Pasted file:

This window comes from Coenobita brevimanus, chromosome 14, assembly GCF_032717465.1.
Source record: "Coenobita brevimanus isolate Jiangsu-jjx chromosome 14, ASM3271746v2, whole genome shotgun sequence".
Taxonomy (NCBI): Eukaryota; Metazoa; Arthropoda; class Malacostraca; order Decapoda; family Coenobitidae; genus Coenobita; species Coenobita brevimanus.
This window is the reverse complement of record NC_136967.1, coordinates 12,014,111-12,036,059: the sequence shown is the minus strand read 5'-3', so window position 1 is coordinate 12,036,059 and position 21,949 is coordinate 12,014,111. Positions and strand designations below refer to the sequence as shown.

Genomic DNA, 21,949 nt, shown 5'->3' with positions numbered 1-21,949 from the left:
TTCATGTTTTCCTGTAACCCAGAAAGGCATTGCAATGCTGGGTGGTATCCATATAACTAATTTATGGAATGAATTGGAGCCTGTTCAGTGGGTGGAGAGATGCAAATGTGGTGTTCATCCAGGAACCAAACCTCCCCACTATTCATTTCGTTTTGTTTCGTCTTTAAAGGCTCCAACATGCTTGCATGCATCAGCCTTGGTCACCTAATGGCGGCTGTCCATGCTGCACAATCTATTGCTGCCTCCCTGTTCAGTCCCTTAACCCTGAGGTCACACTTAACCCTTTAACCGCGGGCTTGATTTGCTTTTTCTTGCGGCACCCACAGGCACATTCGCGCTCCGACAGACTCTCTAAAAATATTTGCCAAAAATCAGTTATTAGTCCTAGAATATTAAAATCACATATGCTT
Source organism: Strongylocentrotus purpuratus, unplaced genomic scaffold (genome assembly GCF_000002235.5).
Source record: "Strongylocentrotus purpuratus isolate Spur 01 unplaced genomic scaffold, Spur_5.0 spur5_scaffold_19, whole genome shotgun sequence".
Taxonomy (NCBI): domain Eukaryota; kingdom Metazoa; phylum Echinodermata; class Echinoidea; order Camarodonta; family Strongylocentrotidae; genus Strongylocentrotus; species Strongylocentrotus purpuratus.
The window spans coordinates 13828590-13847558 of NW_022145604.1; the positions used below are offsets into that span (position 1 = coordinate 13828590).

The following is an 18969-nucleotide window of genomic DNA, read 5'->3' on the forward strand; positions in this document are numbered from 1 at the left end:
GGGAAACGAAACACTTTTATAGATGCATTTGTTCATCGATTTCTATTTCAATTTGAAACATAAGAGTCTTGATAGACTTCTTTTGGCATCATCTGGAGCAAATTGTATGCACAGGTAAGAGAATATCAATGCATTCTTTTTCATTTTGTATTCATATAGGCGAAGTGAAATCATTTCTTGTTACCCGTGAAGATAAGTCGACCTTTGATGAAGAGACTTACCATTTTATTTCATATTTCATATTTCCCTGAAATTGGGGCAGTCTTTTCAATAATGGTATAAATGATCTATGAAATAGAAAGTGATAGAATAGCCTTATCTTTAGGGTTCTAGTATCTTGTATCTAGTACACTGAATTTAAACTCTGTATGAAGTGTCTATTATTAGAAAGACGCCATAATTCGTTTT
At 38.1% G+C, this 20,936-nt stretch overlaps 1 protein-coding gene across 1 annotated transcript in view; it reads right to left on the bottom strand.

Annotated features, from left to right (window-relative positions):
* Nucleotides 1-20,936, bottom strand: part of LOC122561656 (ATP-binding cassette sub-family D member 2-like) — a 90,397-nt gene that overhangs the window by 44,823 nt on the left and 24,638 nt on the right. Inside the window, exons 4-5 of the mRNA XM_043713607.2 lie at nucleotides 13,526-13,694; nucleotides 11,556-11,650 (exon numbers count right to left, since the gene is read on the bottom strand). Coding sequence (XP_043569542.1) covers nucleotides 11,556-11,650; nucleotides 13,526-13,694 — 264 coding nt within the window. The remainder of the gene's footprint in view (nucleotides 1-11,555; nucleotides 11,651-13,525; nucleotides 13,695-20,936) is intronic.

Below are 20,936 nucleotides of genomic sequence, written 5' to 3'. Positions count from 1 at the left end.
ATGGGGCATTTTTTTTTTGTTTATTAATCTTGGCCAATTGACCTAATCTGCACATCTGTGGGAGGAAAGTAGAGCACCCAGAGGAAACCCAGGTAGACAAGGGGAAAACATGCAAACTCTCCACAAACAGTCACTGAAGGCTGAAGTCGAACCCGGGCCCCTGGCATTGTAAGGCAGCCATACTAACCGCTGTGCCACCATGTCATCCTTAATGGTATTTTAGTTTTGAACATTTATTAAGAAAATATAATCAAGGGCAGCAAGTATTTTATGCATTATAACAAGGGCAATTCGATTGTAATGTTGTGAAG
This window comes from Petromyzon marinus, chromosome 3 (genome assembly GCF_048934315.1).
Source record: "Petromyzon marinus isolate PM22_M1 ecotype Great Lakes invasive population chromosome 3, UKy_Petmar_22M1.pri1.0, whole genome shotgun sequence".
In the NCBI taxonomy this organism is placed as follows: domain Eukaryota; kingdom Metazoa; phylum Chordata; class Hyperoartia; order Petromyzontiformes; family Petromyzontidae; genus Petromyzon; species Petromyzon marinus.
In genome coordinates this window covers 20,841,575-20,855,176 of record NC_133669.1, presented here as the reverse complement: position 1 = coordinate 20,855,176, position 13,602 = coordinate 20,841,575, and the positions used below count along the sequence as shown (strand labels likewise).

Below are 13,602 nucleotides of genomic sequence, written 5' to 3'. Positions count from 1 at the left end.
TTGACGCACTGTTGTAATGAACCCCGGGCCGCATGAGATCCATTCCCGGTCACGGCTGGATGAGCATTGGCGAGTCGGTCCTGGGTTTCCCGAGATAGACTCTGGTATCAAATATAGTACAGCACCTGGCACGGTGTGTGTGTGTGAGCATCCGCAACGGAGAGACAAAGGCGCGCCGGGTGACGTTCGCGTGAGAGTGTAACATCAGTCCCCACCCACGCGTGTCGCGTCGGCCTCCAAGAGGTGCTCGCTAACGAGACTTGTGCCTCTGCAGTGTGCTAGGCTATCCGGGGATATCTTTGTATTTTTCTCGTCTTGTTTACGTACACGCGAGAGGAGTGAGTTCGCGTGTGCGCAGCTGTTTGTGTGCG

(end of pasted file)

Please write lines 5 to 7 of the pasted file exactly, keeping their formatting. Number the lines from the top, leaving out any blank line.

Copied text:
Genomic DNA, 21,949 nt, shown 5'->3' with positions numbered 1-21,949 from the left:
TTCATGTTTTCCTGTAACCCAGAAAGGCATTGCAATGCTGGGTGGTATCCATATAACTAATTTATGGAATGAATTGGAGCCTGTTCAGTGGGTGGAGAGATGCAAATGTGGTGTTCATCCAGGAACCAAACCTCCCCACTATTCATTTCGTTTTGTTTCGTCTTTAAAGGCTCCAACATGCTTGCATGCATCAGCCTTGGTCACCTAATGGCGGCTGTCCATGCTGCACAATCTATTGCTGCCTCCCTGTTCAGTCCCTTAACCCTGAGGTCACACTTAACCCTTTAACCGCGGGCTTGATTTGCTTTTTCTTGCGGCACCCACAGGCACATTCGCGCTCCGACAGACTCTCTAAAAATATTTGCCAAAAATCAGTTATTAGTCCTAGAATATTAAAATCACATATGCTT
Source organism: Strongylocentrotus purpuratus, unplaced genomic scaffold (genome assembly GCF_000002235.5).